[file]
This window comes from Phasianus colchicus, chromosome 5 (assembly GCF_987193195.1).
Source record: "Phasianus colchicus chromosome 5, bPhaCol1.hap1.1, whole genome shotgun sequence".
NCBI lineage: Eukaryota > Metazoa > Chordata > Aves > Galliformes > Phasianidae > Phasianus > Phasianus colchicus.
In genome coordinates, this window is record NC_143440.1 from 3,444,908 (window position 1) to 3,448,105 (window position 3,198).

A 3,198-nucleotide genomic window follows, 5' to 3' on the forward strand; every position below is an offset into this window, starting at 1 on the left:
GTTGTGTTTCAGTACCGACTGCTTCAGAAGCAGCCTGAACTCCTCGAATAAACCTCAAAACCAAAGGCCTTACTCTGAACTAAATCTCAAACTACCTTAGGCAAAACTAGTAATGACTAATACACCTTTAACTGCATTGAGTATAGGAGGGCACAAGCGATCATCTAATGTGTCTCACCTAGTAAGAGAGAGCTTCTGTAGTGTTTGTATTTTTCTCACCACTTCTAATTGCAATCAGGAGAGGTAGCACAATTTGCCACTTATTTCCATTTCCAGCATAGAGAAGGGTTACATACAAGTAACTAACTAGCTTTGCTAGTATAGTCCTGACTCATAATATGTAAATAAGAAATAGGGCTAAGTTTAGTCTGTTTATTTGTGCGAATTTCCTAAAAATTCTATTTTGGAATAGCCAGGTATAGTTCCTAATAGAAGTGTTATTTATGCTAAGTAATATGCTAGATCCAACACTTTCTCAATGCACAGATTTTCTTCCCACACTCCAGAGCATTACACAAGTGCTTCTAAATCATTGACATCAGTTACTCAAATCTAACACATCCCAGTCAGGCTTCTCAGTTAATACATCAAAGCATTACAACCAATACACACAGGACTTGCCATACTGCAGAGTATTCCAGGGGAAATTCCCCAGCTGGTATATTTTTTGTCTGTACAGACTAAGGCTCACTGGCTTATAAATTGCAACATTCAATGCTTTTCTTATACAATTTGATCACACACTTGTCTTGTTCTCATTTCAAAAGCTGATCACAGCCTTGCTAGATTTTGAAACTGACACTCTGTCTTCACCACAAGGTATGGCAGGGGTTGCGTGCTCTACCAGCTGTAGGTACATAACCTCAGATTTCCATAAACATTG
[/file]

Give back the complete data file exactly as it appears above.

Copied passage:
This window comes from Phasianus colchicus, chromosome 5 (assembly GCF_987193195.1).
Source record: "Phasianus colchicus chromosome 5, bPhaCol1.hap1.1, whole genome shotgun sequence".
NCBI lineage: Eukaryota > Metazoa > Chordata > Aves > Galliformes > Phasianidae > Phasianus > Phasianus colchicus.
In genome coordinates, this window is record NC_143440.1 from 3,444,908 (window position 1) to 3,448,105 (window position 3,198).

A 3,198-nucleotide genomic window follows, 5' to 3' on the forward strand; every position below is an offset into this window, starting at 1 on the left:
GTTGTGTTTCAGTACCGACTGCTTCAGAAGCAGCCTGAACTCCTCGAATAAACCTCAAAACCAAAGGCCTTACTCTGAACTAAATCTCAAACTACCTTAGGCAAAACTAGTAATGACTAATACACCTTTAACTGCATTGAGTATAGGAGGGCACAAGCGATCATCTAATGTGTCTCACCTAGTAAGAGAGAGCTTCTGTAGTGTTTGTATTTTTCTCACCACTTCTAATTGCAATCAGGAGAGGTAGCACAATTTGCCACTTATTTCCATTTCCAGCATAGAGAAGGGTTACATACAAGTAACTAACTAGCTTTGCTAGTATAGTCCTGACTCATAATATGTAAATAAGAAATAGGGCTAAGTTTAGTCTGTTTATTTGTGCGAATTTCCTAAAAATTCTATTTTGGAATAGCCAGGTATAGTTCCTAATAGAAGTGTTATTTATGCTAAGTAATATGCTAGATCCAACACTTTCTCAATGCACAGATTTTCTTCCCACACTCCAGAGCATTACACAAGTGCTTCTAAATCATTGACATCAGTTACTCAAATCTAACACATCCCAGTCAGGCTTCTCAGTTAATACATCAAAGCATTACAACCAATACACACAGGACTTGCCATACTGCAGAGTATTCCAGGGGAAATTCCCCAGCTGGTATATTTTTTGTCTGTACAGACTAAGGCTCACTGGCTTATAAATTGCAACATTCAATGCTTTTCTTATACAATTTGATCACACACTTGTCTTGTTCTCATTTCAAAAGCTGATCACAGCCTTGCTAGATTTTGAAACTGACACTCTGTCTTCACCACAAGGTATGGCAGGGGTTGCGTGCTCTACCAGCTGTAGGTACATAACCTCAGATTTCCATAAACATTG